A Tribute to the of

Not long ago I made mention that I’d not revisited a Rip Hunter story in a coon’s age. Well, it struck me the other day that there’s another character who has had a total of one appearance here at the Silver Age Sage, clear back in entry #36 and since the artist, the wonderful Jim Mooney, has been gone from us 8 years this month, it might be a good time to pay a little tribute to the man by looking at one of his long-time, but often forgotten assignments with a tale of Tommy Tomorrow.

Originally presented in Action Comics #238,[May, 1958] with yet another gorilla cover [by Curt Swan and Stan Kaye], “Marooned in the Fourth Dimension!” was scribed by Otto Binder and editing was credited to Whitney Ellsworth, though the Grand Comic Database says Mort Weisinger was the actual editor. That probably wasn’t a great thing for Gentleman Jim Mooney. During my very enjoyable interview with him back in 2007, he got in line with the rest of the Mort Weisinger fan club:

Jim Mooney: I would imagine it would be a totally different thing, because Weisinger was a very hard taskmaster. He was a very difficult guy to get along with, and it had to be Mort’s way or it didn’t go anyway. You know Mort and I had quite a few bad times. We got along pretty well socially. When he came to visit Hollywood I took him out to the nightclubs and so on and he had a pretty good time. So socially, we got along okay, but as far as the professional end of it at times, if it didn’t go Mort’s way, Mort was as tempestuous and difficult to get along with as a spoiled child, and I think you’ve probably already seen that on one of my bios. I had gone into the office to bring Mort my Supergirl, and he was busy and waved me out. So, I went into the other office and I was talking to Jack Schiff and Murray Boltinoff and the whole gang in there, and Mort came steaming in and, “When you come in here, you come to see me first and show me these Supergirls!” And I said, “Mort, I’ve got news for you. I’m not drawing your Supergirl anymore.” (Chuckle.) I quit right then and there and everyone in the office was aghast. Well, two weeks later I come into the office and Mort walks up to me as if nothing had ever happened and said, “Here’s your Supergirl script.”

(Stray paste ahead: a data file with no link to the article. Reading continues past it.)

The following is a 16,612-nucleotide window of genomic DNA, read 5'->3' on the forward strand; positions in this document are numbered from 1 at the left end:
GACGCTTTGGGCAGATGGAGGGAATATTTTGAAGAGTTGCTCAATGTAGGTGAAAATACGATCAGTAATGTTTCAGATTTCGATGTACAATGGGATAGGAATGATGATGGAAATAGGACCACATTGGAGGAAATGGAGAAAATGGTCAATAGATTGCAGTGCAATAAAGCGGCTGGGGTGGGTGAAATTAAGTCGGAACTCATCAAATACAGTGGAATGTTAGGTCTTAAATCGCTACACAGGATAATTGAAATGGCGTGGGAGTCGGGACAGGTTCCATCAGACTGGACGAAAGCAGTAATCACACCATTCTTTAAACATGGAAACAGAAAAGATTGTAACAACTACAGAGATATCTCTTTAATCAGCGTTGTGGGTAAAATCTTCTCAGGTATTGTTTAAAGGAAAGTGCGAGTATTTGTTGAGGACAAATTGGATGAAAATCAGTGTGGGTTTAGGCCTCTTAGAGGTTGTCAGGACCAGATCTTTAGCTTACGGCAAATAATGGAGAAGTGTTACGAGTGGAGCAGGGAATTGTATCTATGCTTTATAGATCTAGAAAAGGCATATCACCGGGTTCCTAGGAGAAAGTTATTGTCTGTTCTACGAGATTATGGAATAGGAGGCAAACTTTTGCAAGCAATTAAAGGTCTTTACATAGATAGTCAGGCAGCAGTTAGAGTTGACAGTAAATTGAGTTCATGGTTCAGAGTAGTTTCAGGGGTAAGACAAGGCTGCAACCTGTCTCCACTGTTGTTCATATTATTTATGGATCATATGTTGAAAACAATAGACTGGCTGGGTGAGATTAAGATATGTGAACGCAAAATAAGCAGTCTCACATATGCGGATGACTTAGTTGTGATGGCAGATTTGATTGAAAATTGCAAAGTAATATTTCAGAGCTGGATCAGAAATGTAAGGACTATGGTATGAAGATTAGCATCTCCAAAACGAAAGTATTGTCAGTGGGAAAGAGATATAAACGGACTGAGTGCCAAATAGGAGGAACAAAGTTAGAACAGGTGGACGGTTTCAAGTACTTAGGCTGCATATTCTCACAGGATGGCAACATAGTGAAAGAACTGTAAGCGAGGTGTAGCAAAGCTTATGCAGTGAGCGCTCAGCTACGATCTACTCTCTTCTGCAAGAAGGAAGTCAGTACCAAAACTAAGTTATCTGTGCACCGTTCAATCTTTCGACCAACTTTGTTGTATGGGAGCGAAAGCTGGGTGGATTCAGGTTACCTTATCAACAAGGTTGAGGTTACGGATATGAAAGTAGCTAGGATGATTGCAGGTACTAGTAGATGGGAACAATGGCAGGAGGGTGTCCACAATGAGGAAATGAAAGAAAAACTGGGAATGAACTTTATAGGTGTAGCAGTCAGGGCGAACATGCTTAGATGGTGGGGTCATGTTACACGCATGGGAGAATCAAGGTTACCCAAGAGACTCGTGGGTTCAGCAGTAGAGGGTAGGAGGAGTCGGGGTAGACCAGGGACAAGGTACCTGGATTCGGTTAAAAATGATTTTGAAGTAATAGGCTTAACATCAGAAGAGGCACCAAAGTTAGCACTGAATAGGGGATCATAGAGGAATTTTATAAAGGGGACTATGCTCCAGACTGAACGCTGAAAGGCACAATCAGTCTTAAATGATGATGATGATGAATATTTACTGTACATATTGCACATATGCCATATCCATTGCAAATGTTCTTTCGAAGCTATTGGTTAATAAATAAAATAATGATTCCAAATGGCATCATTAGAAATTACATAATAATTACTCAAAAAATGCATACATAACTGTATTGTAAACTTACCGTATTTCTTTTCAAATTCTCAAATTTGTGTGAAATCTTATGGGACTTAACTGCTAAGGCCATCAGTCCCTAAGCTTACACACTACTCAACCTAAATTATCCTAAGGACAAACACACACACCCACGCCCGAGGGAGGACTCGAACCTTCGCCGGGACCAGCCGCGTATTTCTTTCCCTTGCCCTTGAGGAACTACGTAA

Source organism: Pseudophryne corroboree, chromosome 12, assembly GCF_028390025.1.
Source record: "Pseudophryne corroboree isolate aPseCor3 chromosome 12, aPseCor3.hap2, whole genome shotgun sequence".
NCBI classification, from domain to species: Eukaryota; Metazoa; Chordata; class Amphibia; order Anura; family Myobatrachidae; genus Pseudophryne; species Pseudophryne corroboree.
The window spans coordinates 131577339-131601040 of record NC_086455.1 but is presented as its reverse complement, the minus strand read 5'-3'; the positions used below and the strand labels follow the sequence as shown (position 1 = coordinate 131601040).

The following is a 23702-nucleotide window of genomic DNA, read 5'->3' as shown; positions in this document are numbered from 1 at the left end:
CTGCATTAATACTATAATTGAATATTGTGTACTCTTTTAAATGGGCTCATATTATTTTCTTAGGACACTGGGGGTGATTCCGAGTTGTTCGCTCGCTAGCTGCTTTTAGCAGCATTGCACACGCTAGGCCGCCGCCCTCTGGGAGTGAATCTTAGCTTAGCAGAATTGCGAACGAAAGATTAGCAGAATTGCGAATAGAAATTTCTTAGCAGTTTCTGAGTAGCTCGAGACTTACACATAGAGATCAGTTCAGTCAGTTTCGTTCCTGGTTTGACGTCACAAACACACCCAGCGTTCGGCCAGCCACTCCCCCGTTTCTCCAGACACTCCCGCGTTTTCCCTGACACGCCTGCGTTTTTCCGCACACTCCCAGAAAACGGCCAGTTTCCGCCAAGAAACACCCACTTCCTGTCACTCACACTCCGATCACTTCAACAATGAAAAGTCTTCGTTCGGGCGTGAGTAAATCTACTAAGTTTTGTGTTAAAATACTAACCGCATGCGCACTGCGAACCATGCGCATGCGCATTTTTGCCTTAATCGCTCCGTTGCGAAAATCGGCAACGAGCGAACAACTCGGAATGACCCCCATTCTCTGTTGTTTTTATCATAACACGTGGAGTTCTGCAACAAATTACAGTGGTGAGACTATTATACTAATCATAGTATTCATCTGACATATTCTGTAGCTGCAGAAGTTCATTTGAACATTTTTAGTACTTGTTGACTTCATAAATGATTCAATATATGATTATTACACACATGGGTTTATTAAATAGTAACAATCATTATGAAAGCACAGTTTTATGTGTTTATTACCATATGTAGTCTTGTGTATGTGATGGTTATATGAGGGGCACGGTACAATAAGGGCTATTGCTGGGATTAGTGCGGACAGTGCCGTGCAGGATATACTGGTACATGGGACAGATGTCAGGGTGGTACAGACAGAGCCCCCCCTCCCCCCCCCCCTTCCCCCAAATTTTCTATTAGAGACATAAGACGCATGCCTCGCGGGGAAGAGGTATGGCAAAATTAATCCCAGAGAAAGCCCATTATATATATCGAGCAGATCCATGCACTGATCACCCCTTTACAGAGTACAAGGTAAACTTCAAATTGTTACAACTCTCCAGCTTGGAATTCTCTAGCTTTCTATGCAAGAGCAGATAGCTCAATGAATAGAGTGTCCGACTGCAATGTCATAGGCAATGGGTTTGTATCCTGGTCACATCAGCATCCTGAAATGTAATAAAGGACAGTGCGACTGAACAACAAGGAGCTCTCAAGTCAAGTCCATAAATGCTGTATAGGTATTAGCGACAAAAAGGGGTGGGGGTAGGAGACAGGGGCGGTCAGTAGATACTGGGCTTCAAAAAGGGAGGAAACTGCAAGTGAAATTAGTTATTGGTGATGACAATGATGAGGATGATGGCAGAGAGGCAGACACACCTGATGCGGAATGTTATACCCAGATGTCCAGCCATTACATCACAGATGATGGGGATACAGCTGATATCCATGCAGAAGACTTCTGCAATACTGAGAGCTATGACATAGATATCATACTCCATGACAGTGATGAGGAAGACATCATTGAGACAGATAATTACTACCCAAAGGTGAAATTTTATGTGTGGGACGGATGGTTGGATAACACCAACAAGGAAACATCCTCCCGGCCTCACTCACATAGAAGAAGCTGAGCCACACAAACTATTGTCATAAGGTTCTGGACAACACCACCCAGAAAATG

Jim persevered, though and how about we take a look at our featured story, where famed Planeteer Tommy Tomorrow finds himself in a bit of a bind after accepting an assignment to set up exploration of the 4th Dimension. Apparently Professor Jaxon, whose lab is located at Asteroid X-33 has located a gateway to this dimension and needs a volunteer to scope things out. Colonel Tomorrow tries to take it on himself, but his commander says they can’t risk it. He directs Tommy to get a prisoner from Space Alcatraz to undertake the dangerous mission.

After ascertaining how things work after a pow-wow with Professor Jaxon, the recruitment process begins, but none of the prisoners is willing, despite the promise of their freedom, until they chance upon the infamous Space Looter, who agrees. As a precaution he is given suspended animation serum and is administered a freeze ray, so you’ve got a human popsicle for transport to Asteroid X-33.